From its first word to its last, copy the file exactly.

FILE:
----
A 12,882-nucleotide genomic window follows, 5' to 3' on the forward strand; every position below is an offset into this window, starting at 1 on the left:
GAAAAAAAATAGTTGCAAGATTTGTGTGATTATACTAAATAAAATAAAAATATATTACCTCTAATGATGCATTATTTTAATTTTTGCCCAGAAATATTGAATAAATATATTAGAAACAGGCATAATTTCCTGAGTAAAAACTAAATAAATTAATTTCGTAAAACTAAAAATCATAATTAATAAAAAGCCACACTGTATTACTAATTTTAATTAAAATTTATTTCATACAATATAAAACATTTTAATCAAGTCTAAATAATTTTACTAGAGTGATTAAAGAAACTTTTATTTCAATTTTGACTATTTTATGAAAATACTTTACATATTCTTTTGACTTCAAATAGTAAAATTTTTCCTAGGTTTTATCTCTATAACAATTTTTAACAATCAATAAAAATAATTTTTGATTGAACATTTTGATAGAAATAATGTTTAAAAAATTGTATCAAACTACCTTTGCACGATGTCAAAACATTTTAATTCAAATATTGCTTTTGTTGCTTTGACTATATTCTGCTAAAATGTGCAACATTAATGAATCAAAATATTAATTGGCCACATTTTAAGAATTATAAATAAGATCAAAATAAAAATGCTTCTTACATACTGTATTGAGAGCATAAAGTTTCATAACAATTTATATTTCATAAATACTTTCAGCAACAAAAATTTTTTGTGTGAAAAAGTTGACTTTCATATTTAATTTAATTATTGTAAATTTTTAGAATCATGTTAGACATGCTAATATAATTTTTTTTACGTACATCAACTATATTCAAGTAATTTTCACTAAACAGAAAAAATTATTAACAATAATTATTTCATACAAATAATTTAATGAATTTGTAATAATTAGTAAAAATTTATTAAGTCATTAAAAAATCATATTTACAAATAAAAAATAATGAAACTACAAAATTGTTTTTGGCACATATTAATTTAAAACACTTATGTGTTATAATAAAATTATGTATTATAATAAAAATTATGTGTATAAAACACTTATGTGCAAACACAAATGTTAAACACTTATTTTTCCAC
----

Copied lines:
A 12,882-nucleotide genomic window follows, 5' to 3' on the forward strand; every position below is an offset into this window, starting at 1 on the left:
GAAAAAAAATAGTTGCAAGATTTGTGTGATTATACTAAATAAAATAAAAATATATTACCTCTAATGATGCATTATTTTAATTTTTGCCCAGAAATATTGAATAAATATATTAGAAACAGGCATAATTTCCTGAGTAAAAACTAAATAAATTAATTTCGTAAAACTAAAAATCATAATTAATAAAAAGCCACACTGTATTACTAATTTTAATTAAAATTTATTTCATACAATATAAAACATTTTAATCAAGTCTAAATAATTTTACTAGAGTGATTAAAGAAACTTTTATTTCAATTTTGACTATTTTATGAAAATACTTTACATATTCTTTTGACTTCAAATAGTAAAATTTTTCCTAGGTTTTATCTCTATAACAATTTTTAACAATCAATAAAAATAATTTTTGATTGAACATTTTGATAGAAATAATGTTTAAAAAATTGTATCAAACTACCTTTGCACGATGTCAAAACATTTTAATTCAAATATTGCTTTTGTTGCTTTGACTATATTCTGCTAAAATGTGCAACATTAATGAATCAAAATATTAATTGGCCACATTTTAAGAATTATAAATAAGATCAAAATAAAAATGCTTCTTACATACTGTATTGAGAGCATAAAGTTTCATAACAATTTATATTTCATAAATACTTTCAGCAACAAAAATTTTTTGTGTGAAAAAGTTGACTTTCATATTTAATTTAATTATTGTAAATTTTTAGAATCATGTTAGACATGCTAATATAATTTTTTTTACGTACATCAACTATATTCAAGTAATTTTCACTAAACAGAAAAAATTATTAACAATAATTATTTCATACAAATAATTTAATGAATTTGTAATAATTAGTAAAAATTTATTAAGTCATTAAAAAATCATATTTACAAATAAAAAATAATGAAACTACAAAATTGTTTTTGGCACATATTAATTTAAAACACTTATGTGTTATAATAAAATTATGTATTATAATAAAAATTATGTGTATAAAACACTTATGTGCAAACACAAATGTTAAACACTTATTTTTCCAC